Miss Annie Jessie Harper, often known as Nana or Nina, was born on 3 January 1906 in Govan, Lanarkshire, Scotland.
She was the daughter of John Harper (b. 1872), an evangelical pastor and a native of Renfrewshire, and the former Annie Leckie Bell (b. 1866), also a native of Govan and who had previously worked as a dressmaker. John and Annie had married in 1903 and Annie was fated to be their only child when her mother died following complications arising from childbirth on 8 January 1906. Her mother's niece Jessie Wills Leitch, a Renfrewshire native who had lived with Annie much of her life, stepped in to help take care of baby Nana. This was imperative as John Harper worked and preached throughout Britain and Ireland, including North America.
Her father later became pastor of the Walworth Road Baptist Church in London and they moved to that city. They were listed on the 1911 census living at 3 Claude Villas, Love Walk, Camberwell.
Nana, her father and her cousin Jessie boarded the Titanic at Southampton as second class passengers (joint ticket number 248727 which cost £33) and they were travelling to the Moody Church in Chicago, Illinois. She is listed in the passenger list as Nina Harper.
Jessie Leitch later recalled the events on the night of the sinking:
"... About midnight Mr Harper came to our stateroom and told us that the vessel had struck an iceberg. While I was dressing he went to learn further particulars and returned to say that the order had been given to put on the life belts. We did so, and, picking up Nana in his arms, he took her up to the deck. There the women were ordered to the upperdeck. I had to climb a vertical iron ladder and Mr Harper brought Nana after me up the ladder and the men at the top lifted her up to me again... There was no opportunity for farewell, and, in fact, even then we did not realize the danger, as we were assured again and again that the vessel could not sink, that the Olympic would be alongside at any minute, and that the women and children were to be put into the boats first and the men to follow, and that there were boats sufficient for all. Our boat was well manned--it was the eleventh to leave the vessel... After about half an hour the Titanic went down. We were about a mile away."
Nana's own recollections were sparse but she later recalled sitting on her cousin Jessie's knee as she watched the Titanic sink and she later recalled the noise of those struggling in the water.
Jessie and Nana are believed to have been rescued in lifeboat 11 but Pastor Harper was lost in the sinking. Following their rescue by Carpathia they were not given a cabin but slept in a library aboard ship. Arriving in New York, still in the clothes they wore to leave the Titanic, Jessie and Nana were met by the Reverend Ervine Wooley, the assistant pastor of Moody Church. Jessie elected not to continue to Chicago and decided instead to return to England at the earliest available opportunity and arrived aboard the Celtic on 25 April.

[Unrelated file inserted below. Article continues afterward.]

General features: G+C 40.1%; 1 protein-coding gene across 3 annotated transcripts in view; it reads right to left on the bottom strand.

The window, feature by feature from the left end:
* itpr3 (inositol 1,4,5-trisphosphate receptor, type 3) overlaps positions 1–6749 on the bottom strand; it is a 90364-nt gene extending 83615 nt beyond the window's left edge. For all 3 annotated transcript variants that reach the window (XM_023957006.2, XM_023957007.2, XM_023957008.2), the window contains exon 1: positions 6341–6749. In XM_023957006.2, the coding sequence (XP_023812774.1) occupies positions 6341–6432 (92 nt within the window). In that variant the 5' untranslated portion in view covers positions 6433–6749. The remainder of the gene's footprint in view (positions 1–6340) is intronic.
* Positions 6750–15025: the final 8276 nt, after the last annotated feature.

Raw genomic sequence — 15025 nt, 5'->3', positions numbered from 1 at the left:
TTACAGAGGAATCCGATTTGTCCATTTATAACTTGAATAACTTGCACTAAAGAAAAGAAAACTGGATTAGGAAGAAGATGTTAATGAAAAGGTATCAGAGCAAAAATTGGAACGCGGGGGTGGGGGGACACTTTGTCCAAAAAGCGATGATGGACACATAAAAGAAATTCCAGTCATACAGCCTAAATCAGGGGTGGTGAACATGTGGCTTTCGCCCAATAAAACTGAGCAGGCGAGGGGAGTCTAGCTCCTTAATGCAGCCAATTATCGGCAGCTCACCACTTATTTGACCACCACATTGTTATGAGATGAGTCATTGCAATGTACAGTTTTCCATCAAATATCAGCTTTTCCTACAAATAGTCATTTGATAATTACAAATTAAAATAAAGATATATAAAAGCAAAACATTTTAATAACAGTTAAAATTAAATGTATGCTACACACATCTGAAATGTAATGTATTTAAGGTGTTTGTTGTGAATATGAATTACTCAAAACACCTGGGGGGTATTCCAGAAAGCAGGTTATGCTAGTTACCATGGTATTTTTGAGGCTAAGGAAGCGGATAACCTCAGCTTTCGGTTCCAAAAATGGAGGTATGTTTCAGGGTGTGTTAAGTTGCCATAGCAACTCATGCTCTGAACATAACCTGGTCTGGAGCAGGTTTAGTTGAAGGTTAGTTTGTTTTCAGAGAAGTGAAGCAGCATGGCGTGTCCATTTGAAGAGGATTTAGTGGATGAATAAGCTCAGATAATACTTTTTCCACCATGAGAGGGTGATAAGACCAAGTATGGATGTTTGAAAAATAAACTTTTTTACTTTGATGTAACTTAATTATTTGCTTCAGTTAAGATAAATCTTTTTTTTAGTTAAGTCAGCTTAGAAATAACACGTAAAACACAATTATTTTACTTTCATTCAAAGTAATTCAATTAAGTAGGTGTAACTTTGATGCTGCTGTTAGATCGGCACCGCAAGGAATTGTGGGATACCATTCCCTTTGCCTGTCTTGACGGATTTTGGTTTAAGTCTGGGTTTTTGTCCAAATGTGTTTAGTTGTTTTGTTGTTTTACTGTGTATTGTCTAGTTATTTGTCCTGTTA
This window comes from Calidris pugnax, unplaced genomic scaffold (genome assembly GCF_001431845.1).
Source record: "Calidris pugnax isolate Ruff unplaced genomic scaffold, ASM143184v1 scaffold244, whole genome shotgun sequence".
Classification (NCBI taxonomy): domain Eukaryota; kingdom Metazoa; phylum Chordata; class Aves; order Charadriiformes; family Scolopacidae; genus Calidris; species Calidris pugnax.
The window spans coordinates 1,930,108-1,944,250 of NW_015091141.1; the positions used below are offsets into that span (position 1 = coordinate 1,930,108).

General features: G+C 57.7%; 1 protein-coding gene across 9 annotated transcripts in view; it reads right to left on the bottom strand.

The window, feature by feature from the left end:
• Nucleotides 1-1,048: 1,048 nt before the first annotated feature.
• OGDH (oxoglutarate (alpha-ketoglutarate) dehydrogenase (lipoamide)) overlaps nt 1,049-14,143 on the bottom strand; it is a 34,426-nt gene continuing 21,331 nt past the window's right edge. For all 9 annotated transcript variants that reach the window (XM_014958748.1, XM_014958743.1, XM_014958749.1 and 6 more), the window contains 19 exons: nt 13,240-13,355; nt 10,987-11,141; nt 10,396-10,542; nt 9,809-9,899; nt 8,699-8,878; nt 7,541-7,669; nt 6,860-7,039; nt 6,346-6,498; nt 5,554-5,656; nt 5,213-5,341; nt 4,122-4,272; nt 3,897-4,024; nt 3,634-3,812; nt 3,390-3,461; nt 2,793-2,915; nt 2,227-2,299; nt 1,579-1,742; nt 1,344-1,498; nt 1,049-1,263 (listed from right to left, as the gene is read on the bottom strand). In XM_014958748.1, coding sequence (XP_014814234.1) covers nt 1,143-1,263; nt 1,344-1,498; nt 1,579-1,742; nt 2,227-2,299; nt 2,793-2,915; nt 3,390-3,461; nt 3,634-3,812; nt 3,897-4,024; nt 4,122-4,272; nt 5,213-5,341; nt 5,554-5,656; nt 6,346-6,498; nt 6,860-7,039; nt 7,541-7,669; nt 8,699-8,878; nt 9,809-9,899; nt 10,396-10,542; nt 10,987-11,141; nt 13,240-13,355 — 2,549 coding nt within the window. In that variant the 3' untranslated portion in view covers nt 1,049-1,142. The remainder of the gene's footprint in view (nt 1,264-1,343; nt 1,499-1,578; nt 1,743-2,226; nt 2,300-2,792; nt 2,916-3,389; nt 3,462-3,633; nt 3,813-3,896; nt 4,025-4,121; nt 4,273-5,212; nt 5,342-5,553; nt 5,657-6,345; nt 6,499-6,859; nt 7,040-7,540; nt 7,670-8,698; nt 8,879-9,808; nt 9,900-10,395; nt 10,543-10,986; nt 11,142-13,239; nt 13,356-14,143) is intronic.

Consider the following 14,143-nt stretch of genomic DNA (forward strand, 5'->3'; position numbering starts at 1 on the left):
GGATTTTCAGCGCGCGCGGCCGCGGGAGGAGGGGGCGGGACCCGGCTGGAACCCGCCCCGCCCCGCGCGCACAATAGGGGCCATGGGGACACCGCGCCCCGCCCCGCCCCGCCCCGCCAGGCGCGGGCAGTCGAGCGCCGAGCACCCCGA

Nana, now an orphan, returned to England and was apparently raised by an uncle and aunt in London. In 1921 she performed the opening ceremony of the Harper Memorial Baptist Church in Glasgow, which was dedicated to her father's memory. During her upbringing, however, discussion of Titanic was discouraged by her family.
She later worked at Riglands Bible College in London and it was there that she met Philip Roy Pont (b. 1903), an alumnus of All Saints Bible College and a native of Heathfield, Sussex, the son of a grocer. The pair were married in London in the closing months of 1934 and they had two children: Gordon and Mary (later Dr Gurling).
The family moved back to Scotland around 1936 where Philip was the pastor at a Baptist Church in Denny, Falkirk before they moved to Shetland followed by Dundee and eventually Glasgow. Philip retired in around 1984 and they settled in Burnside, Lanarkshire.
Nana, known more frequently as Nan in her later years, continued to live in Burnside but had few memories of her time on Titanic. She therefore spoke little about that experience in her life but did keep in regular contact with the Titanic community and with fellow survivor Eva Hart who remembered playing with her on Titanic as a child, past exchanges that Nan had no recollections of.
Nan Harper Pont died at her home on 10 April 1986 aged 80, 74 years to the day when Titanic had departed from Southampton. She was buried in Moffat Cemetery and left behind her husband Philip (who died in 1995) and her two children and their families.